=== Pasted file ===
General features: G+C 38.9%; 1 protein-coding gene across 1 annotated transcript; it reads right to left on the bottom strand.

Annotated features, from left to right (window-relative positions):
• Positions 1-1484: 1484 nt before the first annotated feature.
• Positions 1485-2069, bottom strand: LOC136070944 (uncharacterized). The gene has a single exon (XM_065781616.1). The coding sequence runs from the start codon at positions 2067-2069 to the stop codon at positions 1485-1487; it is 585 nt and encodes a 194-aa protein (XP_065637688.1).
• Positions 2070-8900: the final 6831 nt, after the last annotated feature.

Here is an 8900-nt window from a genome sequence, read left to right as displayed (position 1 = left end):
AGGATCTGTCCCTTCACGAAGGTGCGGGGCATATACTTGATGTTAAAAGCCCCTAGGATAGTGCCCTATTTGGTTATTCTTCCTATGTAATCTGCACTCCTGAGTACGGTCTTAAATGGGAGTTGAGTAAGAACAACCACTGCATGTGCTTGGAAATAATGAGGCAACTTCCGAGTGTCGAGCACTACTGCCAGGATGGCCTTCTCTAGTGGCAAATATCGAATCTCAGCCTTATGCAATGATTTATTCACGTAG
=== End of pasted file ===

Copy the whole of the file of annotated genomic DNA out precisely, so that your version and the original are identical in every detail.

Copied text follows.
General features: G+C 38.9%; 1 protein-coding gene across 1 annotated transcript; it reads right to left on the bottom strand.

Annotated features, from left to right (window-relative positions):
• Positions 1-1484: 1484 nt before the first annotated feature.
• Positions 1485-2069, bottom strand: LOC136070944 (uncharacterized). The gene has a single exon (XM_065781616.1). The coding sequence runs from the start codon at positions 2067-2069 to the stop codon at positions 1485-1487; it is 585 nt and encodes a 194-aa protein (XP_065637688.1).
• Positions 2070-8900: the final 6831 nt, after the last annotated feature.

Here is an 8900-nt window from a genome sequence, read left to right as displayed (position 1 = left end):
AGGATCTGTCCCTTCACGAAGGTGCGGGGCATATACTTGATGTTAAAAGCCCCTAGGATAGTGCCCTATTTGGTTATTCTTCCTATGTAATCTGCACTCCTGAGTACGGTCTTAAATGGGAGTTGAGTAAGAACAACCACTGCATGTGCTTGGAAATAATGAGGCAACTTCCGAGTGTCGAGCACTACTGCCAGGATGGCCTTCTCTAGTGGCAAATATCGAATCTCAGCCTTATGCAATGATTTATTCACGTAG